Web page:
A positive learning environment for children is vital to the success of your classroom. If the learning environment is not positive, curriculum can become monotonous and instruction teacher-focused rather than student-centred. Design a positive learning environment for your students by setting up norms, enforcing consistent consequences and reinforcing positive behaviour.
Say “please” and “thank you” to students. We should not take these words for granted anymore and keep in mind the importance of giving respect in order to earn respect. We should use these words in tests, homework, worksheets, presentations etc. When you say “thank you” for an answer given by a student, it shows you heard him and appreciated him, even if the answer is wrong.
Listen to Students. Students need our attention. We should be very careful that while listening to the students we are not physically turning away, sighing, frowning, rolling our eyes, talking to someone else or looking away. We show people how much they matter through our body language, whether we mean it or not. Body language can make a difference in the classroom.
Welcome every answer – right or wrong. Instead of students going through the process of their own mind-boggling, we want them to read our mind. Don’t set kids up for failure by just getting one wrong answer from them. In order to enhance learning, don’t damage the students’ self-esteem. When students start getting t all the wrong answers, they start to think something is wrong with them. Ask open-ended questions to promote divergent thinking. Ask “What do you think?” instead of “Why?” Say, “That’s not exactly what I’m looking for” instead of “Wrong answer.”
Allow positive feedback. Write each student’s name at the top pass the blank papers. All students have to write honest, positive comments about each other. Read and discuss. Ask students to sign their names next to the comment to keep a check on their participation and positive attitude.
Establish expectations. You may be able to avoid many classroom management issues, if you establish your expectations regarding student behaviour early and keep them consistent. Laying down the ground rules early in your relationship with a class is quintessential to your achievement as a teacher. Your goal should be to involve your students in this task to ensure that they are aware of the rules and the consequences. There is another way to add to the ambience of your classroom – post the ground rules and always lean towards the positive, rather than negative reinforcing them throughout the session. When a student does not follow the rules, posting something on the wall will likely affect the entire class in a negative way, but posting something for each student, who did adhere to the rules, serves the opposite.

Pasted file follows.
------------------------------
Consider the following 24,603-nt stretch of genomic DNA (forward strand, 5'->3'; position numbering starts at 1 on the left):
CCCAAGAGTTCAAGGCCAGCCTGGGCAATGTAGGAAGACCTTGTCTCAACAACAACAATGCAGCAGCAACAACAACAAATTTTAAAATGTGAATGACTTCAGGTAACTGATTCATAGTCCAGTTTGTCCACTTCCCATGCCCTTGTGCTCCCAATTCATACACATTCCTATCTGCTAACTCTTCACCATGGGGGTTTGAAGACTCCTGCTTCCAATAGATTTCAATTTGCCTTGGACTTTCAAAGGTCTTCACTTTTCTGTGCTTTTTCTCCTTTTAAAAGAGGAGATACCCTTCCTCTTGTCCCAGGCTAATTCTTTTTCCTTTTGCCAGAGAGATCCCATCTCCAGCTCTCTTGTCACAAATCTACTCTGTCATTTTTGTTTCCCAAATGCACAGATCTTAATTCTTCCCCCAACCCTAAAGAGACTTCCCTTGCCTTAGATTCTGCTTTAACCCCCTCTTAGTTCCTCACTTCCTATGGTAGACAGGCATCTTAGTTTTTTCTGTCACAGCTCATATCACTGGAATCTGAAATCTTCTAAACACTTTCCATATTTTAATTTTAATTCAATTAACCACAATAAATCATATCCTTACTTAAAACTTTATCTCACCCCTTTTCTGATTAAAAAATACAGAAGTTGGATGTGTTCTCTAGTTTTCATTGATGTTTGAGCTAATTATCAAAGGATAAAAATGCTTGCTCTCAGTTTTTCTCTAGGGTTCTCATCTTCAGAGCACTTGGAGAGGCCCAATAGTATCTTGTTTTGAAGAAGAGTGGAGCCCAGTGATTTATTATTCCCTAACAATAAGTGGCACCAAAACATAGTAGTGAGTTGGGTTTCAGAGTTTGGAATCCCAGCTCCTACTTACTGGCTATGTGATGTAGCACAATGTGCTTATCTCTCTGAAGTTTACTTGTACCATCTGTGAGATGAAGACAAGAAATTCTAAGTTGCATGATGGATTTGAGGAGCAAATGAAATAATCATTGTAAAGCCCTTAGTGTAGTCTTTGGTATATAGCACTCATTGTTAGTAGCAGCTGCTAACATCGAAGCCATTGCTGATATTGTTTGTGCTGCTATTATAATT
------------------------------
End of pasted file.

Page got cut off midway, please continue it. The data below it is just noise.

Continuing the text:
Set the tone for class. Teachers set the tone for the classroom setting. They are responsible for setting the tone of the class. If as a teacher you make an effort to be even-tempered, fair with your students and equitable in rule enforcement then you have set a high standard for your classroom. Of the many factors that have an effect on a classroom environment, your behaviour is the one factor that you can completely control.
Adjust your personality. The characteristics of your personality affect the classroom environment. Are you humorous? Are you able to take a joke? Are you sarcastic? Are you an optimist or a pessimist? All of these and other personal characteristics will stand out in your classroom and affect the learning environment. It is therefore important that you take stock of your traits and make adjustments if necessary.
Solve difficult student behaviour. t has been found that disruptive students can really affect the classroom environment. It is vital that you place a firm discipline policy that you enforce on a daily basis. The key is that the teacher should learn to nip in the bud – stop the problems before they start by moving students or diffusing situations before they begin. However, it is difficult when you have that one student who always seems to push your buttons. Use all the resources available at your disposal including mentors, student counsellors, parent teacher meeting and if necessary seek help from the administration to keep the situation under control.
Create seating chart. Laura Stanley, a secondary school teacher in the UK, shares her thoughts about creating effective learning environment and using seating charts: